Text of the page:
Annie Murphy’s “The Day of the Sea” [Letter from La Paz, February] neglects to mention the Treaty of Peace and Friendship signed by Bolivia and Chile in 1904. This agreement normalized relations between the two countries twenty-one years after the War of the Pacific and provided Bolivia with some of the most favorable rights of transit of any nation in the world without a coast.
Under the treaty, Chile allowed Bolivia “the widest and freest right of commercial transit through its territory and Pacific harbors.” This freedom remains. Eighty-one percent of the cargo transported through Arica, a Chilean port, is Bolivian. Bolivian trade through Chilean ports increased from 1.2 million tons in 2009 to nearly 3 million tons in 2013.
For most Chileans, ceding territory would be akin to the U.S. government handing part of Texas or California back to Mexico. Across much of the world there are newer borders than those settled in 1904 — are they, too, up for redrawing? Moreover, any territory ceded to Bolivia along the Peruvian border would be subject to veto by Peru.
Bolivia’s claim to a Pacific coastline at the International Court of Justice postpones the ability of Chile and Bolivia to work together on a common future. Murphy’s article is a lyrical tribute to a sentimental version of a Bolivian past, but these neighboring, and complementary, economies need a clear-sighted vision that creates prosperity for Bolivians and Chileans alike.
Juan Gabriel Valdés
Ambassador of Chile to the United States
In “Giving Up the Ghost” [Essay, March], which discusses my work with children who report memories of previous lives, Leslie Jamison suggests in a footnote that the details of James Leininger’s case are “perhaps less persuasive than they seem at first glance.” She states that while James told his parents he had flown a Corsair, the pilot identified, James Huston, died in an FM-2. But the footnote fails to mention that earlier, Huston had been part of a squadron that tested the Corsair for the navy. Jamison also states that the crews of two other navy vessels included a Jack Larsen, as well as three other men with first names that James talked about. But those two vessels didn’t have the word “Natoma” in their names, the term that James gave that identified the U.S.S. Natoma Bay. With the details James provided, his statements could apply to one and only one person: the pilot James Huston.
I would dispute Jamison’s conclusion that James’s case — apparently along with the other 2,000 we’ve studied — involved only a few details from a child that seeded a much more elaborate tale as his parents tried to make sense of what was troubling him. I fail to see how the reactions of James’s parents could have led him to know numerous specifics about the life of a young man from across the country who died fifty years before James was born.
Jim B. Tucker
Associate Professor, University of Virginia
All Eyes and Fears
I have worked for almost ten years in the retail industry, and my experience is that employers have a fundamentally hostile stance toward the people they’ve hired to carry out the day-to-day functions of their companies. My most recent employer, a regional department-store chain in the South, has implemented the workforce-management program Reflexis at most of its stores. I didn’t experience the wage theft described in “The Spy Who Fired Me” [Report, March], but I did experience something Esther Kaplan didn’t mention in her article: a loss of privacy.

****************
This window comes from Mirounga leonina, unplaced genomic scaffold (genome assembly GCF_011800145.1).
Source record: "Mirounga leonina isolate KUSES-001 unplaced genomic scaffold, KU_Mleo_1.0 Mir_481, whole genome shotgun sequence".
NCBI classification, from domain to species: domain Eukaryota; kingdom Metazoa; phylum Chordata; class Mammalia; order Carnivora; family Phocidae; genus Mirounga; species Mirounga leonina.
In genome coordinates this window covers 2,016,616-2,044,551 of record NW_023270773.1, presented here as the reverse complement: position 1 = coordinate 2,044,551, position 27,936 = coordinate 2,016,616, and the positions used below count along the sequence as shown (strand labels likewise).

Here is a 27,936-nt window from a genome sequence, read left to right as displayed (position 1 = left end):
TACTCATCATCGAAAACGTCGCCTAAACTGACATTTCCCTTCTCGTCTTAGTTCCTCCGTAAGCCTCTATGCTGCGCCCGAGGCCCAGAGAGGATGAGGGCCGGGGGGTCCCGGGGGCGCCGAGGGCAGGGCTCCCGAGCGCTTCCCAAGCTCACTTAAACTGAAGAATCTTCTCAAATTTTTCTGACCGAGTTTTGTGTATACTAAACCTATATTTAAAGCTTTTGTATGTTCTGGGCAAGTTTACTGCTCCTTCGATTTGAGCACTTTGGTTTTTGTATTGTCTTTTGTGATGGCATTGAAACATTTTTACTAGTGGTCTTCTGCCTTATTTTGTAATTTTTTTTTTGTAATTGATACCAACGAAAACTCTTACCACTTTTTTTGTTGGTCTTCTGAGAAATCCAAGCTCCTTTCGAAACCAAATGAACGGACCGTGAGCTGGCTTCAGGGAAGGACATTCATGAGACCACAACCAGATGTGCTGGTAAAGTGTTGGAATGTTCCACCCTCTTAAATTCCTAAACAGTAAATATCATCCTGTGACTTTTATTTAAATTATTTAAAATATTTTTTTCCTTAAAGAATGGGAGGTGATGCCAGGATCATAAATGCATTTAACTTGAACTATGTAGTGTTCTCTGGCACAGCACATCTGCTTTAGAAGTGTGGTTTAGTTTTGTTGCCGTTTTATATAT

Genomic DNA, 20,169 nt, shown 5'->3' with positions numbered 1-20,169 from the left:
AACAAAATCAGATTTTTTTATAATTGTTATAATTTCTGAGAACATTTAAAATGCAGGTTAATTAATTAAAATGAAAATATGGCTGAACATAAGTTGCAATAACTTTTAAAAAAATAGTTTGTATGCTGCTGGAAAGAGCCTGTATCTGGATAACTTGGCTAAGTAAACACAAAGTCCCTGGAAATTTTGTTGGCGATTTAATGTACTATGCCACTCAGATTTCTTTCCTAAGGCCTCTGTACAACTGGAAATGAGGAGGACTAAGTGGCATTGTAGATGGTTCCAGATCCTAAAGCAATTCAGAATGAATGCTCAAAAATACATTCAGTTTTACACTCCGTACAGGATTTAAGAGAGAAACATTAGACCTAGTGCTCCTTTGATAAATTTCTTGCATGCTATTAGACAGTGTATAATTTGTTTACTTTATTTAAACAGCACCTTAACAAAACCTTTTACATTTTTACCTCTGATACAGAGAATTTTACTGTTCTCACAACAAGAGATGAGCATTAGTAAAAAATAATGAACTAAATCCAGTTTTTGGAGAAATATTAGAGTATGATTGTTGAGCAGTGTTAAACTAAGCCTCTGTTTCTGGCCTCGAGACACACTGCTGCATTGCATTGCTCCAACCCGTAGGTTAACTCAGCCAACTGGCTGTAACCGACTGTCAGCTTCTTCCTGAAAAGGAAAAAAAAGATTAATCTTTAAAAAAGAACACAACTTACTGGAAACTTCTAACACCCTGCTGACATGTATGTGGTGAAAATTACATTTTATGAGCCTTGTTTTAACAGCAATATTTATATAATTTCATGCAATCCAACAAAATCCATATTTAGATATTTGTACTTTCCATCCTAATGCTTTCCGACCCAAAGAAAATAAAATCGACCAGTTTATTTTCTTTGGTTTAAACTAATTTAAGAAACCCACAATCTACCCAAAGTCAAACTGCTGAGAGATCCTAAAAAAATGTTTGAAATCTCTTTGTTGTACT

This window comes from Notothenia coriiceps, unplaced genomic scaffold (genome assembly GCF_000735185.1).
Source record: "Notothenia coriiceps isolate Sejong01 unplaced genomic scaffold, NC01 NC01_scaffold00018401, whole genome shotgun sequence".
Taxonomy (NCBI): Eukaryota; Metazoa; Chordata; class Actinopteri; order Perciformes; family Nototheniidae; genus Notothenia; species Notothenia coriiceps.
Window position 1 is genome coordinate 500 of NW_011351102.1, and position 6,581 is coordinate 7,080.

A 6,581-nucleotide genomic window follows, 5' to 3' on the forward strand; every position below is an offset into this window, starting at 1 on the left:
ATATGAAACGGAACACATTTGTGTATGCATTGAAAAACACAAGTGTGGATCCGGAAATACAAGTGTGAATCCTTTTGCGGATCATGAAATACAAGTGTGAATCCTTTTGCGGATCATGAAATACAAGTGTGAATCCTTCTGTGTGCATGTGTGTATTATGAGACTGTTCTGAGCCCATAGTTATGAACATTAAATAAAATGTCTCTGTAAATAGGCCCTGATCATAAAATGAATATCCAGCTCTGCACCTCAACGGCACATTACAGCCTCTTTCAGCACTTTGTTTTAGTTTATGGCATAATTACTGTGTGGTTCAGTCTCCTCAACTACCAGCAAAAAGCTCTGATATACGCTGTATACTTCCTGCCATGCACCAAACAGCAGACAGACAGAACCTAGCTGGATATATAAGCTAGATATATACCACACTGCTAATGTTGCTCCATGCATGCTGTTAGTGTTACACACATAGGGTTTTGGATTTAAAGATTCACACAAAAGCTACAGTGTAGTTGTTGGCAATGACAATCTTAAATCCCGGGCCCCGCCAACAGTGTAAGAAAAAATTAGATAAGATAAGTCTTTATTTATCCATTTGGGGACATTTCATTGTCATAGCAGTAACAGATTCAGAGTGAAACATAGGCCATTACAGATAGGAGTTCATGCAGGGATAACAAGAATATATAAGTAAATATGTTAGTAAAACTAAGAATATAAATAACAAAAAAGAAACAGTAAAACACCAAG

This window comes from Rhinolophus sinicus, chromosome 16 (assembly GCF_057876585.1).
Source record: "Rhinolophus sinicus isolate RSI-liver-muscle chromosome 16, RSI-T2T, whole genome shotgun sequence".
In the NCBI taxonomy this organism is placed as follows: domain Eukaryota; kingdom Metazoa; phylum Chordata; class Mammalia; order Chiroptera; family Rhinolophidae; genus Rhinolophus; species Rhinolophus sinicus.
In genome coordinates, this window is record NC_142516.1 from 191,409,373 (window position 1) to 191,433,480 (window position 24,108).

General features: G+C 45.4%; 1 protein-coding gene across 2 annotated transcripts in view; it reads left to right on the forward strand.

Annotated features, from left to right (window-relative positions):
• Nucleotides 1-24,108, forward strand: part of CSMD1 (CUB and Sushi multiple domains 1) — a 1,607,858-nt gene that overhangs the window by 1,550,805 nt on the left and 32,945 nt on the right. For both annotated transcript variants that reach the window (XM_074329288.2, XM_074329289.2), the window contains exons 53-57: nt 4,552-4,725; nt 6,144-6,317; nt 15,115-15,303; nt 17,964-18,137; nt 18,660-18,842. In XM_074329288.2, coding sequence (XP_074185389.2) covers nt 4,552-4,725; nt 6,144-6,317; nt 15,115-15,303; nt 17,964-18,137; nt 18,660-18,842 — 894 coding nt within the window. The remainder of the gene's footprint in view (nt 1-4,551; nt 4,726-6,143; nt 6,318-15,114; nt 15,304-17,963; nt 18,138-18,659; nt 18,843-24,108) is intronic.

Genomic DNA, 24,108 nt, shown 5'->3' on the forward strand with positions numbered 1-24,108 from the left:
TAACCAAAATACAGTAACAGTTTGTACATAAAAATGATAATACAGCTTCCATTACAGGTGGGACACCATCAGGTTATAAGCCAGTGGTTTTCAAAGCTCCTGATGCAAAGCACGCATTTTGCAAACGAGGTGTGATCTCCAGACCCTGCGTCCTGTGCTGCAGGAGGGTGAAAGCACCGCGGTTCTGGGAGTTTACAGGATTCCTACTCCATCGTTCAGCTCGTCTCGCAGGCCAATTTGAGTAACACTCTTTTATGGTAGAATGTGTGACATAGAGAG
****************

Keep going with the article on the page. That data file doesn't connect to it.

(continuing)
Employees who needed time off for doctor’s appointments, I was told, were expected to say so explicitly. All of a sudden, my direct supervisor, who determines scheduling and job duties, knew who was seeking ongoing or frequent medical care. Is anyone looking out for employees’ privacy?
As a teacher in Massachusetts, I have witnessed a trend toward “accountability” prompted by Race to the Top, No Child Left Behind, and the Common Core. Like UPS or Starbucks workers, teachers are now being electronically tracked by state education departments. Through PowerSchool, a program used for planning and grading, teachers are required to show that every lesson pertains to the assigned strand of the Common Core. If grades don’t meet expectations, teachers must provide research-based and data-driven strategies for improving them. In programs like TeachPoint, an elaborate, time-consuming self-evaluation, I have to provide evidence for twenty-five standards of instruction.
Teachers meet these new demands by disposing of creativity and flexibility. As a high school student, I wrote stories and plays in English class. Now kids learn to master the art of the state-mandated open-response question.
The practice of workplace monitoring that Kaplan describes is the misbegotten human analogue of a manufacturing concept — the “just-in-time” (JIT) inventory system. JIT aims to eliminate inventory costs by arranging for assembly-line parts to arrive precisely as needed; workplace monitoring seeks to replicate JIT by having workers clock in when business picks up and clock out as soon as it slows. But minimum-wage workers are not brake shoes and windshield-wiper blades, and they regrettably lack the clout to negotiate a wage sufficient to compensate for the hassle and disruption of being at the beck and call of their shift supervisors.
Frank J. Bruni
Santa Rosa, Calif.